Buddy, the seven-years-old German Shephard from New York state in the US, died after he became the first dog in America to die from the disease caused by the novel coronavirus, National Geographic reports.
The active and gleeful dog reportedly started to develop breathlessness in mid-August and within six weeks, on June 2, he became the first dog in the US to test SARS-CoV-2, the virus that caused COVID-19, Animal and Plant Health Inspection Service of the USDA said in a statement.
It was believed that the dog who contracted the virus from his owner, who also tested positive for the virus and was expected to make a full recovery. However, the beloved canine passed out on June 11.
Buddy’s condition worsened with time since he tested positive and on June 11th he had to be euthanized after his health fell considerably – he vomited and urinated blood and seized to walk.
Buddy’s health reports, later analyzed by veterinaries for National Geographic confirmed the dog also had lymphoma, cancer. What ultimately lead to Buddy’s death is still unclear.
“[Buddy] was the love of our lives….He brought joy to everybody. I can’t wrap my head around it,” Allison Mahoney was quoted as saying.
But it was a difficult journey for the family towards diagnosing their dog for the virus. Public health officials and veterinarians could not offer much information about the dog when it initially started to show symptoms similar to COVID-19.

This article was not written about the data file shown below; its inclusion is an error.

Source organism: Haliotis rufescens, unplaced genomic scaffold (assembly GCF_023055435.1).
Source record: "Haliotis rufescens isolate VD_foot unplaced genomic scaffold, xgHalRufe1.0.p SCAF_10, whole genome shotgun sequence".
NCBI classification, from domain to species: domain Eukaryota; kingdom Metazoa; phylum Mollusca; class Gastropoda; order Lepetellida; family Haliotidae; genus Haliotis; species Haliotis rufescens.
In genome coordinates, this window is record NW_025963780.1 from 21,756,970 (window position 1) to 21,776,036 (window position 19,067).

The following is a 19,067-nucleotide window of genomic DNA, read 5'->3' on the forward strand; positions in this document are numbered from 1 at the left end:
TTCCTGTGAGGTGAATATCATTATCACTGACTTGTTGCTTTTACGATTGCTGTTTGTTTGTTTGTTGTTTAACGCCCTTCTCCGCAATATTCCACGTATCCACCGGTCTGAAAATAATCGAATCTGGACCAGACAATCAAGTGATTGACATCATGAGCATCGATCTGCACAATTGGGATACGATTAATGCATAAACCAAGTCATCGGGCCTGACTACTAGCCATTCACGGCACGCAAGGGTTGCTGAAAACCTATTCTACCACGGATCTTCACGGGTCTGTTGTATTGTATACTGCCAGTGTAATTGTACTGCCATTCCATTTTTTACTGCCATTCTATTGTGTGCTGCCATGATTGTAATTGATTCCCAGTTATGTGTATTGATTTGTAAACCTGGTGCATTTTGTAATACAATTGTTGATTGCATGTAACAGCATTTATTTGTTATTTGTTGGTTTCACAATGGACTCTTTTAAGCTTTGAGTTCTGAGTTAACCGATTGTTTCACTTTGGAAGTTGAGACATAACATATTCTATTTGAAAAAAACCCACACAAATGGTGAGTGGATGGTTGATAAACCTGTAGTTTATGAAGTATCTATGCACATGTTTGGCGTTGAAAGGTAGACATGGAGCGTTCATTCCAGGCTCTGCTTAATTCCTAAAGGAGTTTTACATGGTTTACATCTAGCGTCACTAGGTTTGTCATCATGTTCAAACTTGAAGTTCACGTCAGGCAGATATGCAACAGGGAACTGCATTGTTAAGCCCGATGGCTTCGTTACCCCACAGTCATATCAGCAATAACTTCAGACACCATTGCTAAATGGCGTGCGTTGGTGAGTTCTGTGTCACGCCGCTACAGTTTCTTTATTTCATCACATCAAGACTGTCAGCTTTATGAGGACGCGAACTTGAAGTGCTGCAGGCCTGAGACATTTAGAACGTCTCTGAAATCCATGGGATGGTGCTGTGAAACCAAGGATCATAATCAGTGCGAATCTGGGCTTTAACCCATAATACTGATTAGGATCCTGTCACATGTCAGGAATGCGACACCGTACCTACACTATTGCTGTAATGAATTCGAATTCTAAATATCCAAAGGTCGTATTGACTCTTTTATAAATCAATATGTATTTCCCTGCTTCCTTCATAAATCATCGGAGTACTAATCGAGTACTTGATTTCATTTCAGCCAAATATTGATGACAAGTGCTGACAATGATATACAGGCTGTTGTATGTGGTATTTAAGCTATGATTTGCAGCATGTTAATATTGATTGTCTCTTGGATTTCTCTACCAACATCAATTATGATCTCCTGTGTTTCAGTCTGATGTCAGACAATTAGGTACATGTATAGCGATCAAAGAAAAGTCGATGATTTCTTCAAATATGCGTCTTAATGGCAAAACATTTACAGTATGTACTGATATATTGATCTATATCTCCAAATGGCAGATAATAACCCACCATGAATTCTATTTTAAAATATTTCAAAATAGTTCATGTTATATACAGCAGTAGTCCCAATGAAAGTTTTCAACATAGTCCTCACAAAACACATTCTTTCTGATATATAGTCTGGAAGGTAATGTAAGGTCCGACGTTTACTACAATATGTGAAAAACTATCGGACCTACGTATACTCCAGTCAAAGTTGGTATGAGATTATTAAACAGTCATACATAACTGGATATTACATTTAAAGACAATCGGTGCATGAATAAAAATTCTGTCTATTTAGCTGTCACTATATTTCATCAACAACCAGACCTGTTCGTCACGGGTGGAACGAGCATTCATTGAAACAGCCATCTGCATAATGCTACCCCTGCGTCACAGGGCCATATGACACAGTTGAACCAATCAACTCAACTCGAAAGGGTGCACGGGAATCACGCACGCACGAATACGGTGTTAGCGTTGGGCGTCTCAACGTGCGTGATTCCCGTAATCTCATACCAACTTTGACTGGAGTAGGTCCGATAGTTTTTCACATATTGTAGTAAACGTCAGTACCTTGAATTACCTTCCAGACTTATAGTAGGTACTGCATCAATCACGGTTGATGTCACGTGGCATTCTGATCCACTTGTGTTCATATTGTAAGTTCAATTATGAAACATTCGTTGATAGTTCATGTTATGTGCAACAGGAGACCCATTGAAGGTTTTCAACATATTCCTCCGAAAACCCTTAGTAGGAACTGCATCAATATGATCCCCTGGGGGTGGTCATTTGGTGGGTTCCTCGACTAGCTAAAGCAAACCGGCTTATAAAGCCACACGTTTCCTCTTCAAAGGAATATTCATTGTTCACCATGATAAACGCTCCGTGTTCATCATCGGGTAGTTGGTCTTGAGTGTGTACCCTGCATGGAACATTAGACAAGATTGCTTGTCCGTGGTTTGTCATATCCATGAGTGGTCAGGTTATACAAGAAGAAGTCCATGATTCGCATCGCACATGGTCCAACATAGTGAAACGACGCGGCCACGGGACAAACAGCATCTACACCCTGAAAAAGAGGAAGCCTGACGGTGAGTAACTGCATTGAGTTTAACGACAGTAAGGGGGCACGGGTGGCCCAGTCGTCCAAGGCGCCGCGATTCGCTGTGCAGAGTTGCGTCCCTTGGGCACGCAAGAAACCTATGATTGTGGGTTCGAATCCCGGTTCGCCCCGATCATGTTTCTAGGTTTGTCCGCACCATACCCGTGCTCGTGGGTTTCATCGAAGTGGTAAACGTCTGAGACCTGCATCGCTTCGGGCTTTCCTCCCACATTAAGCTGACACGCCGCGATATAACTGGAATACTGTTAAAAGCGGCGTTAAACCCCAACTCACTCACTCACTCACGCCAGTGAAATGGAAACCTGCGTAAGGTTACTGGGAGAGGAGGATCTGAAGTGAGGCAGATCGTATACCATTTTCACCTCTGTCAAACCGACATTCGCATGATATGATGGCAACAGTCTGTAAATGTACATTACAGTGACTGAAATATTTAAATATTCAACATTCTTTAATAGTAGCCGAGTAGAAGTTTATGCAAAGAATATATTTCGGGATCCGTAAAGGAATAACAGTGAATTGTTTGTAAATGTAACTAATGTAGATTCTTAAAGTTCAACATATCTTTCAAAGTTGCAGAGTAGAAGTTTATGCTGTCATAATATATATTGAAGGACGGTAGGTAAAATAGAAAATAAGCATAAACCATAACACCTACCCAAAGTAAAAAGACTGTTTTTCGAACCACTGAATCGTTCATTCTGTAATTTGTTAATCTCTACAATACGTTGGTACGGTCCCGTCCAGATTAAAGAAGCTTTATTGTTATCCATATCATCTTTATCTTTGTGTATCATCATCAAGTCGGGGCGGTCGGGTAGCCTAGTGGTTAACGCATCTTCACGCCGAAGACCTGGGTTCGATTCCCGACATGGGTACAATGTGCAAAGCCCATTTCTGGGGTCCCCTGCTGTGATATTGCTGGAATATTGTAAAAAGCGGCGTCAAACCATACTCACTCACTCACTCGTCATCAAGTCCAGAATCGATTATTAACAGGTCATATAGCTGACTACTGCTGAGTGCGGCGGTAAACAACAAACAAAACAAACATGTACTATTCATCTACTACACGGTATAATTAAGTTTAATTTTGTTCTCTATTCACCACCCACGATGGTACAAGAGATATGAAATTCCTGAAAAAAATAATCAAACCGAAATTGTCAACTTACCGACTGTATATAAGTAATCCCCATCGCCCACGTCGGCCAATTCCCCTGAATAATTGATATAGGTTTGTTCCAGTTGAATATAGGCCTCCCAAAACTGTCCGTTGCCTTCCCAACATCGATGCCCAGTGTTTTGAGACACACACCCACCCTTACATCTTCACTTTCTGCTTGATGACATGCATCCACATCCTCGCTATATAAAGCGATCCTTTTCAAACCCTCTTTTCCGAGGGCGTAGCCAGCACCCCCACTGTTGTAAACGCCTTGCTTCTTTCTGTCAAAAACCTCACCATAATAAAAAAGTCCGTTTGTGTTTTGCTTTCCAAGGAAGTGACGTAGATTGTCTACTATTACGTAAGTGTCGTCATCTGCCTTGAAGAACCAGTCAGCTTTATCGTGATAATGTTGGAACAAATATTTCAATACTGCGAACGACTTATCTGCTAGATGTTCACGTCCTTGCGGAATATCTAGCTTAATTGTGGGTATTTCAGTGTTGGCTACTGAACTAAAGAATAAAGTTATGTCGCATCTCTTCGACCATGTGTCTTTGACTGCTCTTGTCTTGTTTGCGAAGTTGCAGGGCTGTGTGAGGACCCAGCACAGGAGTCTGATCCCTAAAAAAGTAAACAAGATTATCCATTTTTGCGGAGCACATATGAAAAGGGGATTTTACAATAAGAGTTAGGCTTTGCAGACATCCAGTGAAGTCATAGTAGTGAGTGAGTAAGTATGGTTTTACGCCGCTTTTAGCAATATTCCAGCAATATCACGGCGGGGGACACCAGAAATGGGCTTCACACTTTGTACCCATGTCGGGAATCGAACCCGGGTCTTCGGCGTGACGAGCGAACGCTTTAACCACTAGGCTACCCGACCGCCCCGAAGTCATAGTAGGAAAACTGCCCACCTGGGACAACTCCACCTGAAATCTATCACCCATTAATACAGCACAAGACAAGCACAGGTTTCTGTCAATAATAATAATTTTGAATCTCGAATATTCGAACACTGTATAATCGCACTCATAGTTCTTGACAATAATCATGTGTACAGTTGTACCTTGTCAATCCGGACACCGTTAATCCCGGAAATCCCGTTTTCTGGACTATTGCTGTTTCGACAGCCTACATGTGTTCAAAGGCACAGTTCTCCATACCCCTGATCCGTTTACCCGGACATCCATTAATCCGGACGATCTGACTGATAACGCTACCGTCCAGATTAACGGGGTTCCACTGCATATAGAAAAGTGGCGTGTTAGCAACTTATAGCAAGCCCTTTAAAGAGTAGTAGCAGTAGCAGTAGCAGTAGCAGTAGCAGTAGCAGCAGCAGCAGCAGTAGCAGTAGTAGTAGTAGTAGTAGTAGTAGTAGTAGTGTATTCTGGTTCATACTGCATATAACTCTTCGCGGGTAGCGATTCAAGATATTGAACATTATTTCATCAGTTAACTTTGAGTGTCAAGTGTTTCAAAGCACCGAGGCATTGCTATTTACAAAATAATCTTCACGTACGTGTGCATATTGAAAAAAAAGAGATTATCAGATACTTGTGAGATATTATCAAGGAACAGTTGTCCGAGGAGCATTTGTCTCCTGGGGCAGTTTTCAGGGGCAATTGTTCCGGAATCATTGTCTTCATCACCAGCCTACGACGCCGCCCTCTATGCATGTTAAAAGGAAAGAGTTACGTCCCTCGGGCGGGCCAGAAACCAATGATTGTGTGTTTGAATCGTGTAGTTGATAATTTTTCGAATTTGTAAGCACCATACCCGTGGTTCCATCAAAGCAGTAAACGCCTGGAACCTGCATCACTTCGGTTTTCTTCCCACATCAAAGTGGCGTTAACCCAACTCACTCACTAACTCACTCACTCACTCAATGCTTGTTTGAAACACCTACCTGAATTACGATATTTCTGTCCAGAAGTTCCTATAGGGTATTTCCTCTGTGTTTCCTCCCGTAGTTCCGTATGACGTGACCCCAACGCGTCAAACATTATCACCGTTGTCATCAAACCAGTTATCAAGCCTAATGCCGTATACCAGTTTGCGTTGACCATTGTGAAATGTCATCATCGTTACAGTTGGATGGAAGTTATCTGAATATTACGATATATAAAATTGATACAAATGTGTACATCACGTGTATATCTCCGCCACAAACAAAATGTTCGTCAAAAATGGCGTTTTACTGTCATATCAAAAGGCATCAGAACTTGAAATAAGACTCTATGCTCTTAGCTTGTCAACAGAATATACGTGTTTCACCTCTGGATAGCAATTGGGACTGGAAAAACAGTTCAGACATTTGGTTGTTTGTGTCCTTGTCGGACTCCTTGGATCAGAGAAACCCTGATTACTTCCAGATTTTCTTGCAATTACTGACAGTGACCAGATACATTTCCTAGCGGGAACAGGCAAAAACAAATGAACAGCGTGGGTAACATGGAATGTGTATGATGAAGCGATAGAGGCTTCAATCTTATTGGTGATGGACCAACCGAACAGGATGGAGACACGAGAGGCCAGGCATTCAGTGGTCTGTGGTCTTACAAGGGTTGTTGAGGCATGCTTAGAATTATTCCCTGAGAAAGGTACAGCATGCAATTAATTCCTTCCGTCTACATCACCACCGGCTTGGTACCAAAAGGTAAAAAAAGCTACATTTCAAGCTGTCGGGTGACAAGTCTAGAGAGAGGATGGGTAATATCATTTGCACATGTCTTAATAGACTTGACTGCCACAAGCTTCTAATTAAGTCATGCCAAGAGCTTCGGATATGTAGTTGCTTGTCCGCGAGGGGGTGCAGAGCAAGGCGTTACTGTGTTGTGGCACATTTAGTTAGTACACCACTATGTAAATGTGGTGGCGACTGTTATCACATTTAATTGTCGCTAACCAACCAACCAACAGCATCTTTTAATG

When the dog, who has never been sick, started to develop thick mucus and breathing heavily back in April, his owner Robert Mahoney was the only one who suspected the dog could have COVID-19, given he himself battled the virus for three-weeks.
Buddy’s family is among the handful of other pet owners whose pets died from the virus. However, the urge of governments in understanding those cases is terribly scarce.
So far only 2 dogs and at least 10 cats tested positive for the coronavirus in the US according to National Geographic. The CDC and WHO states that though the virus is of a zoonotic origin animals do not pose a threat of spreading the virus to humans.
“If we’re telling the world that prevalence [of animal cases] is low, then we have to look at high numbers,” Shelly Rankin, Chief Of Clinical Microbiology at the University of Pennsylvania School of Veterinary Medicine said. She criticized the lack of government interest in tracing and studying the novel virus in pets and how it develops.
Note: Cover image is representative.